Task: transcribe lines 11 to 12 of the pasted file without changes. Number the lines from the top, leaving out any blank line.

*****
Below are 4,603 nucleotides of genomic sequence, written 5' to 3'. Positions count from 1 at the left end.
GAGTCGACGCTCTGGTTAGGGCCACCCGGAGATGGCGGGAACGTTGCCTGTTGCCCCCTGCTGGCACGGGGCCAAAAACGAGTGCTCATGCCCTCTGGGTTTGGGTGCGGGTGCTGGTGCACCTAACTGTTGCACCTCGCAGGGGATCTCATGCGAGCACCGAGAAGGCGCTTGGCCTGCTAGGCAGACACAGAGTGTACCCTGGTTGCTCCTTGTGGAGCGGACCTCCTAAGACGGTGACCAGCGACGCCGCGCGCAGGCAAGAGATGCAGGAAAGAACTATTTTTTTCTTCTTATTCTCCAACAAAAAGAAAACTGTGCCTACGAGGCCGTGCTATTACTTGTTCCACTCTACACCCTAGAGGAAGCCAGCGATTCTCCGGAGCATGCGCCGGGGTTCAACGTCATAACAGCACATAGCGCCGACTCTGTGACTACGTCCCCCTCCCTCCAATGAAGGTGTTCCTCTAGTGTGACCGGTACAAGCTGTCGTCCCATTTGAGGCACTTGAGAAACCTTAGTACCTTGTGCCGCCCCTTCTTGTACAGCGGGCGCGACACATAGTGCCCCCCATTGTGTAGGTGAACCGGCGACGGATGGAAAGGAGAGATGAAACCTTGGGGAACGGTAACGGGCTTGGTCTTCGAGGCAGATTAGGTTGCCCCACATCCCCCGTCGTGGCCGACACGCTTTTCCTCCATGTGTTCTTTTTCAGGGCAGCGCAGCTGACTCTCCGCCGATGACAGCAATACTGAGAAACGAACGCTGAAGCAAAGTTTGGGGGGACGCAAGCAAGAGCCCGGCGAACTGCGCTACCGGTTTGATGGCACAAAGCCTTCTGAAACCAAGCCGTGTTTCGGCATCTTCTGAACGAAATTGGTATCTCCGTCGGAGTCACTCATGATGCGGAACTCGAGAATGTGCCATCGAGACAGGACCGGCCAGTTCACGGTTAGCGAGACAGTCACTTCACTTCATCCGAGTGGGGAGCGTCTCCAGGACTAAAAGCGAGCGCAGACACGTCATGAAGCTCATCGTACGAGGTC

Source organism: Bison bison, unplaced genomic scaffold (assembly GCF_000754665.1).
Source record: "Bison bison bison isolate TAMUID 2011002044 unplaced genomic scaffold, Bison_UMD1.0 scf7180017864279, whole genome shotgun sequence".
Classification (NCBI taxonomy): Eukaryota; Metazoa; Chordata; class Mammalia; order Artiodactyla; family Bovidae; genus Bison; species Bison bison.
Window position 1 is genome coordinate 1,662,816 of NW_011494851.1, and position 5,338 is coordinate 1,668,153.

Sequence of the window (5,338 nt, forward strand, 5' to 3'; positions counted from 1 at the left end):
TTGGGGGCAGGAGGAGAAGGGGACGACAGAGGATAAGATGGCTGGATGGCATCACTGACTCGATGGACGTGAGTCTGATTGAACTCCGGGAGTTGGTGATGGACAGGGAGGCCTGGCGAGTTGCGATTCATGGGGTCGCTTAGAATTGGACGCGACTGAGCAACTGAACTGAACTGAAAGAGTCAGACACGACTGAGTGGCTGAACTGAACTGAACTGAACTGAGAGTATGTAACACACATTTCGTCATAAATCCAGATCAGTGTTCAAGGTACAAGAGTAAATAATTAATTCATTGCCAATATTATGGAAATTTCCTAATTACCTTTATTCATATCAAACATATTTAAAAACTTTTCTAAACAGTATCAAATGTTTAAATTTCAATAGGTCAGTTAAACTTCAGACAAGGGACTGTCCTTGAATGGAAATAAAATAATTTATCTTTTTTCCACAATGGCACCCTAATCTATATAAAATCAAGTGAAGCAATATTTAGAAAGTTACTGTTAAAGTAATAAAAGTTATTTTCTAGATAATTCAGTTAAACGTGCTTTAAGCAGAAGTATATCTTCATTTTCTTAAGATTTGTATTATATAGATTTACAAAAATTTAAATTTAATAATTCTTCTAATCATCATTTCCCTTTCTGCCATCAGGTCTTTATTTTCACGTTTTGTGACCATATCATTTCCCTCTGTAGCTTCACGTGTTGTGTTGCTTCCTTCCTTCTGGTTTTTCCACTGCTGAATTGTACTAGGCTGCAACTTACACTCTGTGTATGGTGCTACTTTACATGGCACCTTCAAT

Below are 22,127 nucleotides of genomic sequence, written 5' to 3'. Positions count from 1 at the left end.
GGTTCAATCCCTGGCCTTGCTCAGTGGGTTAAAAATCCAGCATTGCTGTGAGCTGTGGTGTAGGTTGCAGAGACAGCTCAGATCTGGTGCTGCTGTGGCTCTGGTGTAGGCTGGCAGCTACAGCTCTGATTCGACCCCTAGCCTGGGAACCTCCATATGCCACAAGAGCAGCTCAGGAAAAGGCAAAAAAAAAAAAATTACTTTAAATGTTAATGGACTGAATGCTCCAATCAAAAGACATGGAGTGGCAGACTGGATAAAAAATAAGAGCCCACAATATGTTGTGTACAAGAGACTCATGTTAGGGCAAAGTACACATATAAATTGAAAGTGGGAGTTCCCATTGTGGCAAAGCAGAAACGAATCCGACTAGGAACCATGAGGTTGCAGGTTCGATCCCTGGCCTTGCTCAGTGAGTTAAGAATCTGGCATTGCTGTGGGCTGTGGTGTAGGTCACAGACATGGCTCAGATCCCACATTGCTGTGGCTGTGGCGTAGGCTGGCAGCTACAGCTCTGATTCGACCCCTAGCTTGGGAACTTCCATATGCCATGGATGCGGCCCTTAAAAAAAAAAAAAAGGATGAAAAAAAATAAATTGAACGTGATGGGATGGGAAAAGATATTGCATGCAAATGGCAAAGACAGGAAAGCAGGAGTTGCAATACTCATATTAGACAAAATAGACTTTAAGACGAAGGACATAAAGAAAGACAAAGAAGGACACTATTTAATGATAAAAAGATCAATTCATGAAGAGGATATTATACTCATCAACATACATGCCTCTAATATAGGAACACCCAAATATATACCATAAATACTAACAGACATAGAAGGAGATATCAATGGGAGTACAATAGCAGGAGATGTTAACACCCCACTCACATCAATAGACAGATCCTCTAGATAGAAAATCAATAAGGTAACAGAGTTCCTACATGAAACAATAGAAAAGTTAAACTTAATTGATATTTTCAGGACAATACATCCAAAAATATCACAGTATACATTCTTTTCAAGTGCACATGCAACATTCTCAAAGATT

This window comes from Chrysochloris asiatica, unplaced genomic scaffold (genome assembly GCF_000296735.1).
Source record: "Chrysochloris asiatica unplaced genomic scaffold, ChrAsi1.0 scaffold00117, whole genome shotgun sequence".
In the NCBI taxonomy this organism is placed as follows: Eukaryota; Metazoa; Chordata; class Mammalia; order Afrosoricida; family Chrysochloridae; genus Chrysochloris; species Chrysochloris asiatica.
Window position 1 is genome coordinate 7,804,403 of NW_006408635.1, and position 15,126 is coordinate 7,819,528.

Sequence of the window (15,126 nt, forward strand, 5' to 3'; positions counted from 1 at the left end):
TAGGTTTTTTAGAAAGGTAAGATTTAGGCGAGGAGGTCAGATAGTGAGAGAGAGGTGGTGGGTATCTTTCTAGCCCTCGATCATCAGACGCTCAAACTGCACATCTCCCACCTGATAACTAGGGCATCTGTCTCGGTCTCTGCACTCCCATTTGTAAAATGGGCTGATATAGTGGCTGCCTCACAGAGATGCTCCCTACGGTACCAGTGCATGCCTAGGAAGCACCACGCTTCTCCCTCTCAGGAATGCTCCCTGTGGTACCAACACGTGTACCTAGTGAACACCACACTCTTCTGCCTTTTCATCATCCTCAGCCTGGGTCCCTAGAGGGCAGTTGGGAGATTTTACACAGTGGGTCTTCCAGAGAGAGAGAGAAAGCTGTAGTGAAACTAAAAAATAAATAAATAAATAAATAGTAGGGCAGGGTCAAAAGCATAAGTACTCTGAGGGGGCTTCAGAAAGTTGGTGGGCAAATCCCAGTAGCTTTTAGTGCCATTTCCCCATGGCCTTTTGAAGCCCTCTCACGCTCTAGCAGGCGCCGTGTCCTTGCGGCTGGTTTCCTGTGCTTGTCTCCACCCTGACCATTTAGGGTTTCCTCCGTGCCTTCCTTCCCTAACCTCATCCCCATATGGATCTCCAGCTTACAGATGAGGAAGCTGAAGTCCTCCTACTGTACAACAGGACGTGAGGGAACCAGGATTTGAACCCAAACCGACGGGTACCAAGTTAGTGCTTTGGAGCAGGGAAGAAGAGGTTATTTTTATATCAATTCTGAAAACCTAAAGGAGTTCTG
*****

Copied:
This window comes from Chrysochloris asiatica, unplaced genomic scaffold (genome assembly GCF_000296735.1).
Source record: "Chrysochloris asiatica unplaced genomic scaffold, ChrAsi1.0 scaffold00117, whole genome shotgun sequence".